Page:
A perspective from Oregon’s mid-Willamette Valley

How wetland rules waste money

Written April 14th, 2017 by Hasso Hering

Here’s an example of how Oregon’s effort to protect so-called wetlands goes too far and requires the spending of public money without accomplishing any actual wetland protection. I came across it on a bike ride on Riverside Drive just outside of Albany.

What I noticed were little pink flags on wires stuck in the ditch on the northwest side of Riverside. The flags denote an effort at “wetland delineation,” identifying wetlands that come under state protection as waters of the state.

Linn County is preparing to widen Riverside Drive, and widening implies moving the roadside ditch a few feet to the side. The old ditch would be covered and a new one created. It’s hard to see how this amounts to a big deal in connection with wetlands generally.

The state requires a permit to remove or fill any wetlands. Amazingly, according to the Department of State Lands, this applies to “artificial ponds and ditches” as well as to what we would normally associate with the term wetlands — low-lying areas where water has created an environment important for plants and wildlife as well as flood control.

The state also requires that when wetlands are filled, the loss has to be mitigated, meaning that an equal amount has to be created or preserved elsewhere. This can be accomplished by buying credits in so-called wetlands banks.

In the case of Linn County’s plans for Riverside Drive, Roadmaster Darrin Lane told me earlier that the county expects to have to spend more than $124,000 for wetland mitigation. To move a roadside ditch.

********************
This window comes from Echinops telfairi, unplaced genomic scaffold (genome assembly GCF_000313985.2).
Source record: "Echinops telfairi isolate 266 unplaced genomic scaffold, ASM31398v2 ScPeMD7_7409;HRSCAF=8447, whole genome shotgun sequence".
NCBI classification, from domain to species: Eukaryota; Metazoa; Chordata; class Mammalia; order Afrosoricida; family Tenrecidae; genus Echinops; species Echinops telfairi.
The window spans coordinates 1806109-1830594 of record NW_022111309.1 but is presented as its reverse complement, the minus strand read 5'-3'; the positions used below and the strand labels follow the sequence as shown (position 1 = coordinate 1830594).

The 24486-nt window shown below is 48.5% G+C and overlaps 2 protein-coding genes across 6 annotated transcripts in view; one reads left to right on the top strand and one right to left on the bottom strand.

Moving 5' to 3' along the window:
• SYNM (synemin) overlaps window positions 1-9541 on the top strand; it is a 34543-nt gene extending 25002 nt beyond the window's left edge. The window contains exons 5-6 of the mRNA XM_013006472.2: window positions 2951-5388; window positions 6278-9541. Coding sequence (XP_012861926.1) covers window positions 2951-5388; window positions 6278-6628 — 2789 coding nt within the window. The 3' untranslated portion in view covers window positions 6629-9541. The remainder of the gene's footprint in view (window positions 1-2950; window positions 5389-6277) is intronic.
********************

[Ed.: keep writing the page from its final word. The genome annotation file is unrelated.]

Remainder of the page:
We can dream of a day when reasonable state laws — like the law to protect the waters of the state — will be administered with reason in mind. But as those little flags show, that day is not in sight. (hh)

I got off the bike down to take a closer look at those little flags.


13 responses to “How wetland rules waste money”

  1. tom cordier says:

    that’s why I asked the Council to rethink the stormwater rules in light of POTUS retraction of EPA’s “waters of America” over-reach. Sorry you did not report on the request.

    • hj.anony1 says:

      Oh TC, you are such a busy body. I sincerely doubt you are “sorry” HH did not report on something you’ve done. More like you wish he would report but if he did that he would need to report on all your teabaggery hits & misses. More misses by my count.

      According to my research, your “waters of America” overreach has never taken effect. No, it has been tied up in the courts. So why would the council listen and act upon your comment. I fail to see the correlation with stormwater rules.

      Fear not! Don the Con’s toady Scott “I let oil and gas corporations guide me” Pruitt will overreach. The council then can swing back in the wind too.

    • centrist says:

      Well Tom, I think you’re a little early. The Executive has expressed intent, but there’s always the matter of law.
      By the way, the Corps of Engineers still has authority. Unwinding their rules to achieve what some folks want will take a century

  2. Gordon L. Shadle says:

    Perhaps another banking opportunity for the high rollers on the city council?

    Bringing credit buyers and credit sellers together sounds rather lucrative. And given the council’s vast experience in urban renewal banking, a slam dunk money maker.

    In the spirit of CARA, they could call themselves: Central Albany Credit Agency, or CACA.

    Fitting, don’t you think?

  3. Richard Vannice says:

    I believe that, among other things, soil type comes into play when determining wetlands. If that is so how can one purchase a site to “mitigate” for what they fill in if it is not the same type of soil?????
    I am familiar with one piece of property that, when the City installed the sewer system in N. Albany, the owner had a lot of the excavated soil dumped on his property. When the City came through and checked for what was wetlands the line separating wetlands from non-wetlands hit that property line and ran straight to the end of the fill area then turned to wetlands again. Just saying…